- Census tract
- Gross annual revenue
- Race, sex, and ethnicity of the principal owners
The collection of information about the principal owner’s race, sex, and ethnicity is a major change from the SBREFA Outline, which suggested that the Bureau would likely propose the collection of such information solely based on applicant self-reporting. As the Bureau recognized at the time, “requiring reporting based on visual observation or surname could create unwarranted compliance burdens in the context of small business lending.” The proposal reverses course, and would require lenders who meet with any principal owner to determine the ethnicity and race of the principal owner if the applicant declines to provide that information. As the statute requires, the data collected regarding the principal owners’ race, sex, and ethnicity—as well as whether the business is minority-owned or women-owned—must not be shared with underwriters, unless restricting access is not feasible.
The statute also authorized the Bureau to require additional data that would advance the purposes of the statute (so-called “discretionary data points”). The CFPB’s proposed discretionary data points are consistent with this administration’s prioritization of fair lending enforcement:
- Time in business
- NAICS Code
- Number of employees
- Application method (e.g., in-person, phone, mail, online)
- Application recipient (e.g., direct or through a third party)
- Reasons for denial (providing nine specific reasons and a text box for any other reason)
- Number of principal owners (i.e., 0-4)
The SBREFA Outline envisioned the first four above; the last four were introduced in the proposal. Of particular note, pricing data is granular: for fixed-rate loans, the rate; for variable-rate loans, the margin, index value, and index name; for merchant cash advances and similar products, the difference between the amount advanced and the amount paid; and for all transactions, origination charges, broker fees, whether the fees were paid directly to the broker or to the financial institution for delivery to the broker, noninterest charges imposed over the first year, whether the financial institution could have included a prepayment penalty under its policies, and whether it did impose a prepayment penalty.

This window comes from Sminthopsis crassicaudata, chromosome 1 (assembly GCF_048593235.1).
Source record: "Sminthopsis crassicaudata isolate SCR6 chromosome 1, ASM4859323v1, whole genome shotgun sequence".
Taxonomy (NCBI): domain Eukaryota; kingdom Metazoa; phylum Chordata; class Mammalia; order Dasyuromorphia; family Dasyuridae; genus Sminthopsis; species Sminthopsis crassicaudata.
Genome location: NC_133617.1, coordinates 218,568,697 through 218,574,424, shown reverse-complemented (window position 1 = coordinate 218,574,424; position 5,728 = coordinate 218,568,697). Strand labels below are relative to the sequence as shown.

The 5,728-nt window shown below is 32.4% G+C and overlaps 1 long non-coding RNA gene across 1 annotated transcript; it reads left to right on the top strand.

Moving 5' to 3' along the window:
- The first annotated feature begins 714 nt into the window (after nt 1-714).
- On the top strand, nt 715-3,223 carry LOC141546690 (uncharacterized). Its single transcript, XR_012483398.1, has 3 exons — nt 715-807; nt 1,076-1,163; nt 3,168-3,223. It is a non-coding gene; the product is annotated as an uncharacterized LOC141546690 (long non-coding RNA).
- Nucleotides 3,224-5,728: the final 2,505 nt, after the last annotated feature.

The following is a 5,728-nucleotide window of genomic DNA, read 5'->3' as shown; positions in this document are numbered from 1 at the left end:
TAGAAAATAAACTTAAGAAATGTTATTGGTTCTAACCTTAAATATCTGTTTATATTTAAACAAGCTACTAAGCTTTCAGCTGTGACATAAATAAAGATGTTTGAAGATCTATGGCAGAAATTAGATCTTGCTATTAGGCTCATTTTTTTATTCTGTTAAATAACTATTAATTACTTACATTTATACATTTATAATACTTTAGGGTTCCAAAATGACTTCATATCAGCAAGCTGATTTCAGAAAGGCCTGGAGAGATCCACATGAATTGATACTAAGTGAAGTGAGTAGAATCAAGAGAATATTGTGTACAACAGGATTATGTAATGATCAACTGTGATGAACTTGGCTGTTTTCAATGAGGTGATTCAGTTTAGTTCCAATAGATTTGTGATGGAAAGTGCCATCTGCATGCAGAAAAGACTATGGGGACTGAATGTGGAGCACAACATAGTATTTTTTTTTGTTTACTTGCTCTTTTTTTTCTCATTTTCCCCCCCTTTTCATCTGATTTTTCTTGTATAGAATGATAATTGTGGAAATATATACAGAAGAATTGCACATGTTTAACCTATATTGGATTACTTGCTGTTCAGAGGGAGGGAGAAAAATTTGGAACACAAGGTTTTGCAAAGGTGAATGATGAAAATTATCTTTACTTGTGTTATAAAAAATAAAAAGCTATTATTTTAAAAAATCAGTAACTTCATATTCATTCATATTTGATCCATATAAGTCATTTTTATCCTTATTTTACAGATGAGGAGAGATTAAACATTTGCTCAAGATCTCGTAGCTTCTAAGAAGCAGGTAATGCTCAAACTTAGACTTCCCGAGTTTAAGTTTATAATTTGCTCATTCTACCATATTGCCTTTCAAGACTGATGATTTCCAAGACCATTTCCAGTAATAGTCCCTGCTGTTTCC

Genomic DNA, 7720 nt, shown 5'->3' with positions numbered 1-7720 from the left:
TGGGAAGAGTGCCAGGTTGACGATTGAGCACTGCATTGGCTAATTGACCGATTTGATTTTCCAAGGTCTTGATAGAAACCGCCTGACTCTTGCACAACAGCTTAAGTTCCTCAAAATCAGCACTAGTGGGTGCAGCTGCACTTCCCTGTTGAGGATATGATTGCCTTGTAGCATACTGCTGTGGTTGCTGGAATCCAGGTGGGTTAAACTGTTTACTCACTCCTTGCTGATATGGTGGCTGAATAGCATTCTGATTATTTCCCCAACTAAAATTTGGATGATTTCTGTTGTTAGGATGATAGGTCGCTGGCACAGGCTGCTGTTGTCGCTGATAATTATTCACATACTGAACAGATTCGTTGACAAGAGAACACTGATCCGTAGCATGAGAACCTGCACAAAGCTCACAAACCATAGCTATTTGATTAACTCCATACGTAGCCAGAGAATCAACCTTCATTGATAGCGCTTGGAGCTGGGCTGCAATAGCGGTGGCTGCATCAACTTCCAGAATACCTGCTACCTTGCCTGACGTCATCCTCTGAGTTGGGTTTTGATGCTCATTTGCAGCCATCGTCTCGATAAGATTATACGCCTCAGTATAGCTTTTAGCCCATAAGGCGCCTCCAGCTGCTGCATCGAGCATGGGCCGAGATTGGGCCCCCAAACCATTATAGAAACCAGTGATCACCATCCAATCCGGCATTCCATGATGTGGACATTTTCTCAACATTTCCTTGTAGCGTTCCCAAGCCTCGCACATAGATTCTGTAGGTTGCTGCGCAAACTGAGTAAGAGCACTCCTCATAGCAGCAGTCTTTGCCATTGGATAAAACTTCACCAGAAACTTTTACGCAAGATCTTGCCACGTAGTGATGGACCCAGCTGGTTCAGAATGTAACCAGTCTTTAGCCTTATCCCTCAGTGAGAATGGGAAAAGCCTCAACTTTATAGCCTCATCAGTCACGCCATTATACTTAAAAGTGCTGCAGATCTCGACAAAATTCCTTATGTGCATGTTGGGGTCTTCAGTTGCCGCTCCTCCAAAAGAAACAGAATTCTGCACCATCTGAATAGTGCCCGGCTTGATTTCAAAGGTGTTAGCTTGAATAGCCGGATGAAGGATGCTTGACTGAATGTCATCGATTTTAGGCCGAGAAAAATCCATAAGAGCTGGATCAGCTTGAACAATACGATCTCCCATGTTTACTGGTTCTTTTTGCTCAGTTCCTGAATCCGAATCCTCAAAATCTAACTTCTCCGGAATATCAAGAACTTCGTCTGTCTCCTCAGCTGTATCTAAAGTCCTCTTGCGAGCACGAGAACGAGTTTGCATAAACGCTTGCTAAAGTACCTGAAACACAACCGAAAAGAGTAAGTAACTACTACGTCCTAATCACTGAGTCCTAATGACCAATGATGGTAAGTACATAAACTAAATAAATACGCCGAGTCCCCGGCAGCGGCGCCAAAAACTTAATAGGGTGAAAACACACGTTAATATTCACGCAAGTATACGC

Will everything be published?
Lenders must collect and report to the Bureau annually, which will publish the data on its website — subject to modifications or deletions that it determines advance a privacy interest. The Bureau has not yet proposed modifications or deletions, but intends to issue a policy statement on its approach after it has received one full year of data.
In the meantime, however, the Bureau has made clear that it will disclose the identity of financial institutions and is generally not persuaded that competitive or reputational harms to financial institutions or increased litigation are a basis to withhold publication of data. Instead, the Bureau has indicated that its principal concern is avoiding the risk that an applicant could be re-identified through specific data points.
How will the rule impact small business lending?
The proposal would apply to thousands of small business lenders offering a wide range of products. The Bureau acknowledges the collection and reporting of this information will impose costs on lenders, some of which it expects to be passed along to borrowers.
But the most significant impact of the rule will be the Bureau’s eventual publication of the data. In its view, publication of granular data on specific lending decisions will advance the statutory goals of facilitating fair lending enforcement and business and community development. But concerns over reputational harms and increased fair lending scrutiny may also cause lenders to eliminate subjective elements of underwriting that are a traditional, and often appropriate, feature of small business underwriting. If the eventual effect of the rule is to, as one commenter put it, “artificially flatten prices,” the rule could lead to a small business lending market that is less innovative and less sensitive to actual credit risk than the market that exists today.
The public has 90 days to submit comments regarding the CFPB’s proposal.
If you have any questions regarding the CFPB’s proposed rule, please visit our Fair Lending and Fair Servicing page or contact a Buckley attorney with whom you have worked in the past.
 The proposal would exclude certain other types of credit, including trade credit, public utilities credit, securities credit, and incidental credit. The rule would also not cover factoring, leases, consumer-designated credit used for business purposes, and credit secured by certain investment properties (specifically 1-4 individual dwelling units).
 A principal owner is any individual who owns 25% or more of the small business.
 If not feasible, the institution must provide notice to the applicant of its intention to share this information.